We’re at the seventh inning stretch in our series on types of pricing strategies! So far we’ve touched on Cost Based Pricing, Competition Based Pricing, and Customer Based Pricing. Our last blog reviewed a couple of forms of Customer Based Pricing, and this post will round out that topic with some final examples.
With Customer Based types of pricing strategies, the seller makes decisions based on the estimated value of the product or service from the customer’s perspective. I have included the following as examples of Customer Based Pricing as I see them as having a buying decision driven by customer value.
Bundled pricing combines two or more (usually similar) products in the same offering, with pricing lower than if the items were sold separately. Some common examples would be cable television where additional (usually themed) channels would be offered with basic cable, or the ever-popular McDonald’s Happy Meal. Bundling is a great tool to increase perceived customer value, and is particularly effective when a more popular product is teamed up with a less popular item.
Every Day Low Pricing (EDLP) versus High – Low Pricing
In order to price effectively, it’s important to understand both what our customers are willing to pay, and how they want to purchase. For example, many retailers use pricing as a means of positioning their store banners and differentiating themselves from competition. Two of the more popular approaches are EDLP, where the product is at a (relatively) low price all the time, and High – Low, where the product carries a high regular selling price, but is discounted or featured at a lower price on a somewhat frequent basis. In an EDLP environment, setting prices on a net basis would likely be preferable to running periodic ‘deals’, which would better fit the High – Low approach.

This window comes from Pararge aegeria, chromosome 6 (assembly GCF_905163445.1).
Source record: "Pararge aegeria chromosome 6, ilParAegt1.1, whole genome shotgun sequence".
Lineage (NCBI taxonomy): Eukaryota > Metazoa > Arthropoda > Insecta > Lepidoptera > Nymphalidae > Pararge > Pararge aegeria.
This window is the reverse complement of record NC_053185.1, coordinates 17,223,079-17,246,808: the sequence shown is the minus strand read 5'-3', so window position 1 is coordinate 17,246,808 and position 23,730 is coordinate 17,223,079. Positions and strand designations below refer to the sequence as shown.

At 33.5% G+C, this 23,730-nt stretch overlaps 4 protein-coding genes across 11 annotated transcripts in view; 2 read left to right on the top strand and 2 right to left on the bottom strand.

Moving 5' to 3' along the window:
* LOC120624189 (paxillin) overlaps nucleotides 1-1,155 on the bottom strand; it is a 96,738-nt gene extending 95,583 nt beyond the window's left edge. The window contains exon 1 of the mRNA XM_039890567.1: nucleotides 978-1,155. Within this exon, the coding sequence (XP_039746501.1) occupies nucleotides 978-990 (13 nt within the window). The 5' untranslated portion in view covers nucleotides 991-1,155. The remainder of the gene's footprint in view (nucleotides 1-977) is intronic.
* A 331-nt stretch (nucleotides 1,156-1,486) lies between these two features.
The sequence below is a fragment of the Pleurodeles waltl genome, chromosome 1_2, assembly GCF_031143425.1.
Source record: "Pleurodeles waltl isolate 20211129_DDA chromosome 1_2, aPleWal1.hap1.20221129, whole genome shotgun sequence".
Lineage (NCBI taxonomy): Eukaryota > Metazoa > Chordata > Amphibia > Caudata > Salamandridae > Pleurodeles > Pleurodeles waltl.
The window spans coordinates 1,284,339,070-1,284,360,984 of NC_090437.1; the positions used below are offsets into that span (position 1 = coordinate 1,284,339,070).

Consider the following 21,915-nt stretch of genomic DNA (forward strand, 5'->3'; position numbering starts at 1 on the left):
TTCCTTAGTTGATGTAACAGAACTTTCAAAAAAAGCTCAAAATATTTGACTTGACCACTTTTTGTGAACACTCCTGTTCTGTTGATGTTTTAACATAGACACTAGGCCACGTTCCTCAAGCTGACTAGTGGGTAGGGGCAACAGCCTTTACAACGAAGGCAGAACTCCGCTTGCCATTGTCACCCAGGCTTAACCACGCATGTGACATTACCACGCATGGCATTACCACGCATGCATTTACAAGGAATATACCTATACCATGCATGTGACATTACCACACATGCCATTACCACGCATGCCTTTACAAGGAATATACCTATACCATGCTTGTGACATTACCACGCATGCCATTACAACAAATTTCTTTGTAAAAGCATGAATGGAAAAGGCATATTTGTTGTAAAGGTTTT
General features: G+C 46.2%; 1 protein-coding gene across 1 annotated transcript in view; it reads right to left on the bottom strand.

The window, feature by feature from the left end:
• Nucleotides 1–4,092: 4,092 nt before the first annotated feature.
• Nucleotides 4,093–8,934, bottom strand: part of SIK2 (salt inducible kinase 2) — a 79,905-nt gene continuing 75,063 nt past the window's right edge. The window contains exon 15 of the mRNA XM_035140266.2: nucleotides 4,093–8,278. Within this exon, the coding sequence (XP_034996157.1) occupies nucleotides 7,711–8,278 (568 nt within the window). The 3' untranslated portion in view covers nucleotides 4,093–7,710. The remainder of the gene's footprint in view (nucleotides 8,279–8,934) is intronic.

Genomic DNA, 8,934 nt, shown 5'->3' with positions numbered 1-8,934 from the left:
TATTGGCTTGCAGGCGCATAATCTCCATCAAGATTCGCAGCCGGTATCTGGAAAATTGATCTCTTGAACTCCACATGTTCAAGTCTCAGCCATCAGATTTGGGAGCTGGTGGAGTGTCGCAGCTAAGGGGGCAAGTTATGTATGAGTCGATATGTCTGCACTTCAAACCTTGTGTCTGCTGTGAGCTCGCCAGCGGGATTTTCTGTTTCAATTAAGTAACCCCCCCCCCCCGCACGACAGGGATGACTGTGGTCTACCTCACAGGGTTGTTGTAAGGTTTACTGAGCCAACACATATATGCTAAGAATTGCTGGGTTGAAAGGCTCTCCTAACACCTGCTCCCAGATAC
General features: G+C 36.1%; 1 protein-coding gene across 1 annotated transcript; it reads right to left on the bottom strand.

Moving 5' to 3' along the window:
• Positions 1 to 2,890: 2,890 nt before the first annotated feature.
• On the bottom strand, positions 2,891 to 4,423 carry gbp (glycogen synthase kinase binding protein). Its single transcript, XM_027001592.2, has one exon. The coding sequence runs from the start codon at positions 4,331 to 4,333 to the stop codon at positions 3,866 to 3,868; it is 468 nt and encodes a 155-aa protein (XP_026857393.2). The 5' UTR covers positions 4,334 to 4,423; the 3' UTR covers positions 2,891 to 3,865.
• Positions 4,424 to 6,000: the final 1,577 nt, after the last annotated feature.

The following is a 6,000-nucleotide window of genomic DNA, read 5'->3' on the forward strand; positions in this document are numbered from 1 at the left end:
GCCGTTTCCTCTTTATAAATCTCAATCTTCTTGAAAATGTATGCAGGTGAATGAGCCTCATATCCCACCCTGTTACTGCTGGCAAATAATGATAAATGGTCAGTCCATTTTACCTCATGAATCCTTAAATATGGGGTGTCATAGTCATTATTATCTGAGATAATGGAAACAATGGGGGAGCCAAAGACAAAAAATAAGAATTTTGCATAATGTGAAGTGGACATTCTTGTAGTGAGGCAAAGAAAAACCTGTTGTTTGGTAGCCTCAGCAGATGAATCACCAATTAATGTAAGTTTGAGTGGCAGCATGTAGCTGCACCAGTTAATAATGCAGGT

With a Freemium acquisition/ pricing strategy, a simple or basic service is offered for free, and the customer has an option of paying a premium for more advanced versions with additional features. The Freemium model is often applied to software and Internet based services such as Skype and LinkedIn. This strategy works particularly well for companies just establishing themselves as it allows for early customer acquisition (free) and provides options for downstream revenue based on a) premium services, and b) some form of monetization based on the size of the user base (example – advertising revenue).
Pricing is made more complex by the numerous strategies available. These are just three pricing options illustrative of customer oriented product offers and customized solutions, with more to follow. While it would be easy to argue whether an element was a strategy or a tactic, suffice it to say that there is significant cross-over in terminology and application.
As you review each pricing method, think about your situation and how to leverage the power of pricing to your benefit. It’s true that pricing represents the fastest way to grow the bottom line. It provides more leverage than reducing costs or growing sales volume. While you’ll need to apply analytical rigor and strategic objectivity to this complex area, the rewards of a pricing focus will emerge quite quickly.
If you are interested in discussing how pricing can impact your organization, please contact Boardroom Metrics 1.416.994.6552